But suddenly — not so suddenly — in the United States the people are concerned about their own morality, their own continuation. … And that, I believe, will reflect in turn and in time on the black American struggle.

Presaging her timeless wisdom on home and belonging penned 35 years later, Angelou once again returns to the subject of freedom:

You only are free when you realize you belong no place — you belong every place — no place at all. The price is high. The reward is great.

When Moyers asks Angelou what wisdom she’d share with a hypothetical young daughter — a question that would sprout the wonderful Letter to My Daughter more than three decades later — she offers:

I would say you might encounter many defeats but you must never be defeated, ever. In fact, it might even be necessary to confront defeat. It might be necessary, to get over it, all the way through it, and go on. I would teach her to laugh a lot. Laugh a lot at the — and the silliest things and be very, very serious. I’d teach her to love life, I can bet you that.

Moyers asks Angelou how, despite the devastating events of her life, she managed to “stay open to the world, open to hope,” and she reflects:

Well, I think you get to a place where you realize you have nothing to lose. Nothing at all. Then you have no reason to bind yourself. I had no reason to hold on. I found it stupid to hold on, to close myself up and hold within me nothing. So I decided to try everything, to keep myself wide open to human beings, all human beings — seeing them as I understand them to be, not as they wish they were, but as I understand them to be. Very truthfully — not idealistically, but realistically. And seeing that if this person knew better he would do better. That doesn’t mean that I don’t protect myself from his actions, you know.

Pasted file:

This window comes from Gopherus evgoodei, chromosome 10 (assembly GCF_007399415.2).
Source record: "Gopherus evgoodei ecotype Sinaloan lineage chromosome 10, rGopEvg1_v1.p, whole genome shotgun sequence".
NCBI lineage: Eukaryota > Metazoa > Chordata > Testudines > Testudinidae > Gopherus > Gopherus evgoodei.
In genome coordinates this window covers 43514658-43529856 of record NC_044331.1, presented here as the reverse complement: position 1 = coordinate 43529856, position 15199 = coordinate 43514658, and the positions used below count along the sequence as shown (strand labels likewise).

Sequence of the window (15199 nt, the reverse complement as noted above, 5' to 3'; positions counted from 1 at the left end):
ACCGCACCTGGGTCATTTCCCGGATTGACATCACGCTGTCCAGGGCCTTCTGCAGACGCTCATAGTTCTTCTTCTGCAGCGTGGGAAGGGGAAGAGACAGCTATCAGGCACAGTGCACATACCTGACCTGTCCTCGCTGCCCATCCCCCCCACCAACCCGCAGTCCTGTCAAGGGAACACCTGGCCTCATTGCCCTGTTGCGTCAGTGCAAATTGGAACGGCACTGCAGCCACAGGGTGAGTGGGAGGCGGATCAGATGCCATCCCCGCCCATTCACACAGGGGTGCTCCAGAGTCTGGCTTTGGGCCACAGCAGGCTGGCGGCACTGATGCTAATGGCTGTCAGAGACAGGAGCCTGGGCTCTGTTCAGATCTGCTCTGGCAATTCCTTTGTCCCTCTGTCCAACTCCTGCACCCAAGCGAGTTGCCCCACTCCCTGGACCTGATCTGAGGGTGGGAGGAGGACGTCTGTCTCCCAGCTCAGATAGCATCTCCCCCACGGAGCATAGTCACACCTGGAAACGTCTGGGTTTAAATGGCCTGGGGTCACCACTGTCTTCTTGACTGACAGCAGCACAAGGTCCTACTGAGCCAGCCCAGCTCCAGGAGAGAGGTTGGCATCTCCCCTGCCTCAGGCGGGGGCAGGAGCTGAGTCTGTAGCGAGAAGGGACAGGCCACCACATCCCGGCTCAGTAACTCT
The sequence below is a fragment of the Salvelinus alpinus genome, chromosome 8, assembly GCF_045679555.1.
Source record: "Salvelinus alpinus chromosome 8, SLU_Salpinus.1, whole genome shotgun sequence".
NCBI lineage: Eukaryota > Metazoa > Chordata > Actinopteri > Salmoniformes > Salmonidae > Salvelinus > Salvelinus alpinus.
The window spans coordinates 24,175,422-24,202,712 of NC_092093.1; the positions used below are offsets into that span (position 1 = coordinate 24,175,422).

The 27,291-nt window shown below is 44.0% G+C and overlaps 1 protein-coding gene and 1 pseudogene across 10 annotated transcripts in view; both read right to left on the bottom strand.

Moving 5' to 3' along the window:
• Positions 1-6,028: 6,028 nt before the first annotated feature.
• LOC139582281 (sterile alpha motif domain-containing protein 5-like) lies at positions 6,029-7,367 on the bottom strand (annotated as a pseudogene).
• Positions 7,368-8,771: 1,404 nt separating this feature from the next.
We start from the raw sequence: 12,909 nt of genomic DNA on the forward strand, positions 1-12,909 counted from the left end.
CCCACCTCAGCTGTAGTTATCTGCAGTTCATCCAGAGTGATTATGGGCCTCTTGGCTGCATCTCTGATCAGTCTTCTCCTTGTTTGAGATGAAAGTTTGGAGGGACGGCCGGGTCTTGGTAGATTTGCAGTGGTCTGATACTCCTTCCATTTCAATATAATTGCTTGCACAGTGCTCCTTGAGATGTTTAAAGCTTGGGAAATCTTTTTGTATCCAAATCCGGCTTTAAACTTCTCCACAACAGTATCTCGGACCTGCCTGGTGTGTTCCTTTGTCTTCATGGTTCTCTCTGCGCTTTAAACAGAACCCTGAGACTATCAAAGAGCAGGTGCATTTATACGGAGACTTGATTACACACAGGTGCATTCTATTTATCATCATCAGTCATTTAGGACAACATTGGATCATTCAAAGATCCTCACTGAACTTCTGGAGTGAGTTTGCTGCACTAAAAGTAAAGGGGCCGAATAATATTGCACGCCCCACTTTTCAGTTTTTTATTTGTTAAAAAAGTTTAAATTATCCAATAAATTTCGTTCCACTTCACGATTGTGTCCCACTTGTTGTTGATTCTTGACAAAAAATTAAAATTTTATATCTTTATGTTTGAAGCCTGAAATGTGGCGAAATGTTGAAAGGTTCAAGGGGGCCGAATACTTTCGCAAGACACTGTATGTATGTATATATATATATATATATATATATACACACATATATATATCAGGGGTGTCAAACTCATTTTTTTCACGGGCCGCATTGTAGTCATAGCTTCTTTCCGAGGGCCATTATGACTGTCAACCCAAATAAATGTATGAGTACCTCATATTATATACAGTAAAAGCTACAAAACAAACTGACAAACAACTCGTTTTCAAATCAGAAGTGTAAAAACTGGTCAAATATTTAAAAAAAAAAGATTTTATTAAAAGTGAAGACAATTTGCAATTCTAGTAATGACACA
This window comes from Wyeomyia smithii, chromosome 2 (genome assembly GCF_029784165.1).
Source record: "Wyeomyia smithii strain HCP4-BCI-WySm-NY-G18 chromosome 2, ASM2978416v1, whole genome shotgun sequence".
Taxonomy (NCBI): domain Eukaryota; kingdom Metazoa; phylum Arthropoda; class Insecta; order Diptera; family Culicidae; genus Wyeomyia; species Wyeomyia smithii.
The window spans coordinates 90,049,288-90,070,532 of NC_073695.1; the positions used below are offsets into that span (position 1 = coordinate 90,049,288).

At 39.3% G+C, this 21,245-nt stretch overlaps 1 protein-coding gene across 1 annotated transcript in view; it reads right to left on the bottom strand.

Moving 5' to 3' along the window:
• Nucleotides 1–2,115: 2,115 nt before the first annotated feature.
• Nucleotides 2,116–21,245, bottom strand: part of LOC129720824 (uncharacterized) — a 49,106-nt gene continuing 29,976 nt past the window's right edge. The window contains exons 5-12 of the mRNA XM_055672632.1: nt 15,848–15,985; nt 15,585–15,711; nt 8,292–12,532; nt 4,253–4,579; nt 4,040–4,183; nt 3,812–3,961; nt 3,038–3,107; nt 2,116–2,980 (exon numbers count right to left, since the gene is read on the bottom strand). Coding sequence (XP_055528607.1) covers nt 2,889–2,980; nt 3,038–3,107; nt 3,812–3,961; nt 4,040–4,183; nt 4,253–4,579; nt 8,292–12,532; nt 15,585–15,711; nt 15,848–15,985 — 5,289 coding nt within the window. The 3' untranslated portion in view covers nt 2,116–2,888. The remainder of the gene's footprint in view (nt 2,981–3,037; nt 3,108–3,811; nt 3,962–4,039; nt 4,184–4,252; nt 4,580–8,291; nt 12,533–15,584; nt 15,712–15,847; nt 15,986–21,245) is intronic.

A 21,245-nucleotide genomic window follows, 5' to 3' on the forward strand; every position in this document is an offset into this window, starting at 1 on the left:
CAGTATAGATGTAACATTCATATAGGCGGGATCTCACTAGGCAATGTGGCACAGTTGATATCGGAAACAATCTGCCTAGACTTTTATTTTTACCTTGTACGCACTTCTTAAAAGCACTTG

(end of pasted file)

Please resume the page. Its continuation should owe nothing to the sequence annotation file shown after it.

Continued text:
(Exactly twenty years later, Angelou would come to capture this ethos in her wonderful children’s book, Life Doesn’t Frighten Me, illustrated by the great Jean-Michel Basquiat.)

The interview closes by coming full-circle to the question of freedom, on which Angelou offers one final, poignant, counterintuitive but profound meditation:

Being free is being able to accept people for what they are, and not try to understand all they are or be what they are. … I think one of the most dangerous statements made in the United States, or descriptive phrases, is that it’s a melting pot. And look at the goo it’s produced.

Find more of Angelou’s enduring wisdom in the rest of Conversations with Maya Angelou, which features thirty-one more remarkable and revealing interviews with the celebrated author and modern sage.

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12 JUNE, 2013

Carl Sagan on Science and Spirituality

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“The notion that science and spirituality are somehow mutually exclusive does a disservice to both.”

The friction between science and religion stretches from Galileo’s famous letter to today’s leading thinkers. And yet we’re seeing that, for all its capacity for ignorance, religion might have some valuable lessons for secular thought and the two need not be regarded as opposites.

In 1996, mere months before his death, the great Carl Sagancosmic sage, voracious reader, hopeless romantic — explored the relationship between the scientific and the spiritual in The Demon-Haunted World: Science as a Candle in the Dark (public library). He writes:

Plainly there is no way back. Like it or not, we are stuck with science. We had better make the best of it. When we finally come to terms with it and fully recognize its beauty and its power, we will find, in spiritual as well as in practical matters, that we have made a bargain strongly in our favor.

But superstition and pseudoscience keep getting in the way, distracting us, providing easy answers, dodging skeptical scrutiny, casually pressing our awe buttons and cheapening the experience, making us routine and comfortable practitioners as well as victims of credulity.

And yet science, Sagan argues, isn’t diametrically opposed to spirituality. He echoes Ptolemy’s timeless awe at the cosmos and reflects on what Richard Dawkins has called the magic of reality, noting the intense spiritual elevation that science is capable of producing:

In its encounter with Nature, science invariably elicits a sense of reverence and awe. The very act of understanding is a celebration of joining, merging, even if on a very modest scale, with the magnificence of the Cosmos. And the cumulative worldwide build-up of knowledge over time converts science into something only a little short of a trans-national, trans-generational meta-mind.